# Proving ${\sim p}\mid{\sim q}$ implies ${\sim}(p \mathbin\& q)$ using Fitch

I am struggling with proving something in Fitch. How can I prove from the premise ~p | ~q , that ~(p & q). Any ideas on how I should proceed?

• Is $\mid$ the Sheffer stroke? Doesn't seem so. Do you mean $\lor$ instead of $\mid$? – Git Gud Oct 16 '13 at 12:35
• Yes, what I meant is ∨. – user2885820 Oct 16 '13 at 12:59

I'll have my first stab at an answer here (I've been won over from Stack overflow- first answer!).

I believe on math.stackexchange it's not tradition to completely give the game away if it's a homework question?

notation: noticed you're using single bar for vel, I'll use $\vee$ and "|" to distinguish Fitch hypothesis marks until I can work out math stackexchange formatting.

So, Hint: your last step will be $¬(p \wedge q)$, of course, and obviously your first

1 $(¬p \vee ¬q)$

Then we prove by two classical reductio. First, on the conclusion

2 | $p \wedge q$

Which gives us

3 | $p$

Then, remember the $\vee$-elim rules (you're working from (1) now): so we assume:

4 | | $¬p$

5 | | $\bot$(by 3)

Well, I'll leave you to fill in the details, but we can do the same for the q side of 2 and 1.

This means we can $\vee$ eliminate to

9) | $\bot$

Which gives us the discharge by reductio of (2)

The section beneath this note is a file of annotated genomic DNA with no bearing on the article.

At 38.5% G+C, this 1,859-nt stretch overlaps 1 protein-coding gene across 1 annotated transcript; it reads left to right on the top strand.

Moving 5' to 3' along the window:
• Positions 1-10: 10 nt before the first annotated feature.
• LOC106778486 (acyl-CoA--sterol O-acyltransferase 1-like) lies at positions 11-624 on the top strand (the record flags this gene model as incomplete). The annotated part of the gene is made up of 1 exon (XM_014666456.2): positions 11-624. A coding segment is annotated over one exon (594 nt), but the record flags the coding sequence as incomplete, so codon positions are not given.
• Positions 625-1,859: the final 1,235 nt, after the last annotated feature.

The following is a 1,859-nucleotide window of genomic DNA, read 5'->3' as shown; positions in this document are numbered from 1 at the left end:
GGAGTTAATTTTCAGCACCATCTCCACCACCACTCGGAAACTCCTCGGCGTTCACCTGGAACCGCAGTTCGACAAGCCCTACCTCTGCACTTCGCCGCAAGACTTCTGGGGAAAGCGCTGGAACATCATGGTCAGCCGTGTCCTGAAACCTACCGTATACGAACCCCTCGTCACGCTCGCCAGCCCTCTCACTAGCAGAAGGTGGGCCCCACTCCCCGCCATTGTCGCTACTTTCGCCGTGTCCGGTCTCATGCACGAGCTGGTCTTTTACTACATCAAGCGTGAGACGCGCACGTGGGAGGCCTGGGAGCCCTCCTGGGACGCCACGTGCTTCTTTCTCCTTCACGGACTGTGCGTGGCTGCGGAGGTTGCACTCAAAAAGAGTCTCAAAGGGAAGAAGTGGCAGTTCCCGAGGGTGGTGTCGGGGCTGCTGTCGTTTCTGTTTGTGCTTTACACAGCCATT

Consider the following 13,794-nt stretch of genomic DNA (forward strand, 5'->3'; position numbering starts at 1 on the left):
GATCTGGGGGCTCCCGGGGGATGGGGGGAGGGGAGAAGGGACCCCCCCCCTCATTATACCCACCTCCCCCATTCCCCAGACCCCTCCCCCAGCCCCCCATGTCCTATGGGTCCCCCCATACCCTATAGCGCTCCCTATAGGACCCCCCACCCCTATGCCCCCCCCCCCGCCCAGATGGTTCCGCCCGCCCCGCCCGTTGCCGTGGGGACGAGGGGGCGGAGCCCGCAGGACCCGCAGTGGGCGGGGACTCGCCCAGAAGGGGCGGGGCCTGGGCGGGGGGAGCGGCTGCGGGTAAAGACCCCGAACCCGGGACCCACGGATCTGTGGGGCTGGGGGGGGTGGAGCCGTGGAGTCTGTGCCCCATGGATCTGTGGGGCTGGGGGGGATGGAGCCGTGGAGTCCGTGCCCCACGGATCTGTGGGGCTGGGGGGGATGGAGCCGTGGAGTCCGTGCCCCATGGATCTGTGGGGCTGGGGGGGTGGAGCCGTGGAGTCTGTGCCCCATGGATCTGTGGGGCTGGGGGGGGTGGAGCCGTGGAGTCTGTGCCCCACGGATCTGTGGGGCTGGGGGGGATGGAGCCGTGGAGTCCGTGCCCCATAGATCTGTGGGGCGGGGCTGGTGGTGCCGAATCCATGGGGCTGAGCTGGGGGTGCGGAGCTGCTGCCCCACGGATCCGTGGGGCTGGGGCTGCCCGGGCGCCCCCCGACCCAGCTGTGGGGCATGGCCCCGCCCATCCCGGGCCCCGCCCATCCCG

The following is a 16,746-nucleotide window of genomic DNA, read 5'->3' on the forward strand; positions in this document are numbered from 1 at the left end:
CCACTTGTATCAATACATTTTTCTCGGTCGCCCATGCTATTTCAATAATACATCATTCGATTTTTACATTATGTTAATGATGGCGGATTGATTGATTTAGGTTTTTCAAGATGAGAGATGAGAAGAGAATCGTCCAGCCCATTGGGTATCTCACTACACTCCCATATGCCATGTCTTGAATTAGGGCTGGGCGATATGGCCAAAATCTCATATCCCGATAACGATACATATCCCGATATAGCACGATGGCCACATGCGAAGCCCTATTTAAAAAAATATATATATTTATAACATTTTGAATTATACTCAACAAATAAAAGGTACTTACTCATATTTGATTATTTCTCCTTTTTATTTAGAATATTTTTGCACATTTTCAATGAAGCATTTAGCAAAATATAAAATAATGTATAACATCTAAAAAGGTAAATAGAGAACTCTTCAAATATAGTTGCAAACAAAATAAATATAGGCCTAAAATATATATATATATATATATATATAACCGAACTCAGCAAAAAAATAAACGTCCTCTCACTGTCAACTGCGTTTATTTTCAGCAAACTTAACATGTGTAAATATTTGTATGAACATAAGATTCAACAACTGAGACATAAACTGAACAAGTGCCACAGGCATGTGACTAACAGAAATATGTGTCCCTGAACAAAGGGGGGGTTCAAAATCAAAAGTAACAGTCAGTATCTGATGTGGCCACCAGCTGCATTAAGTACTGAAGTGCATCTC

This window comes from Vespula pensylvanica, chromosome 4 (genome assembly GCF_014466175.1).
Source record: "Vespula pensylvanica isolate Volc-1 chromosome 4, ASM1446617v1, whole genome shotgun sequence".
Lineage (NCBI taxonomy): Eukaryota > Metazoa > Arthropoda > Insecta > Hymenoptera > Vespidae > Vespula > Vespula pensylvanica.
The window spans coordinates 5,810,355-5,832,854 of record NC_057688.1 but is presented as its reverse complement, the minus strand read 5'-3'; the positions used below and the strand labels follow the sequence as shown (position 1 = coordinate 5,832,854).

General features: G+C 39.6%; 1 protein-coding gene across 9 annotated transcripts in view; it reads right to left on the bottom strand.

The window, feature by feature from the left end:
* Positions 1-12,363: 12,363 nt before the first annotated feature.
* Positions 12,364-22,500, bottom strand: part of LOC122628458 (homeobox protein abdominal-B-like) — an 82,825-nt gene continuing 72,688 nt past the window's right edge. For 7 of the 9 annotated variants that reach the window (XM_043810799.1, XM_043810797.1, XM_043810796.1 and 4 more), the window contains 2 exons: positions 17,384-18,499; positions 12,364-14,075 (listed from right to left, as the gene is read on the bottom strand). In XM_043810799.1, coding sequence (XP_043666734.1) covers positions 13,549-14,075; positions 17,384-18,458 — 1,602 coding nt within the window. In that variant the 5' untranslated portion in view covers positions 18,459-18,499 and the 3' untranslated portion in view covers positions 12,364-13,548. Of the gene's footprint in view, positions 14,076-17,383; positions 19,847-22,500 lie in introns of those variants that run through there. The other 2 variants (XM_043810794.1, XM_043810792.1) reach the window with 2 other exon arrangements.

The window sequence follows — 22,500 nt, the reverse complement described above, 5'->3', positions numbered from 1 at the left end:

10) $¬(p \wedge q)$

Hope this helps you fill in the minimal gaps.

If you wanted to cheat you could have a look at de morgan's laws as you're going one way here, or ask whether you can prove this in all logics.

Apologies for my first attempt at formatting, I'll try to edit as I go

• +1 Welcome! You're correct on the treatment of homework. You're not the first one having difficulty with natural deduction proofs: see this meta thread. – Lord_Farin Oct 16 '13 at 12:58
• Thank you for the hint. I have graduated a long time ago so it is definitely not a homework. I am just studying some logic and found myself stuck with that problem. – user2885820 Oct 16 '13 at 13:02
• Thanks Lord_Farin. What an agreeable and pleasant place! Good luck with the problem OP, I too graduated recently and miss it sorely! – Tom Oct 16 '13 at 13:26

I came up with the same derivation (see Tom's answer), but it's in a different format, so might be of some tiny use to the OP: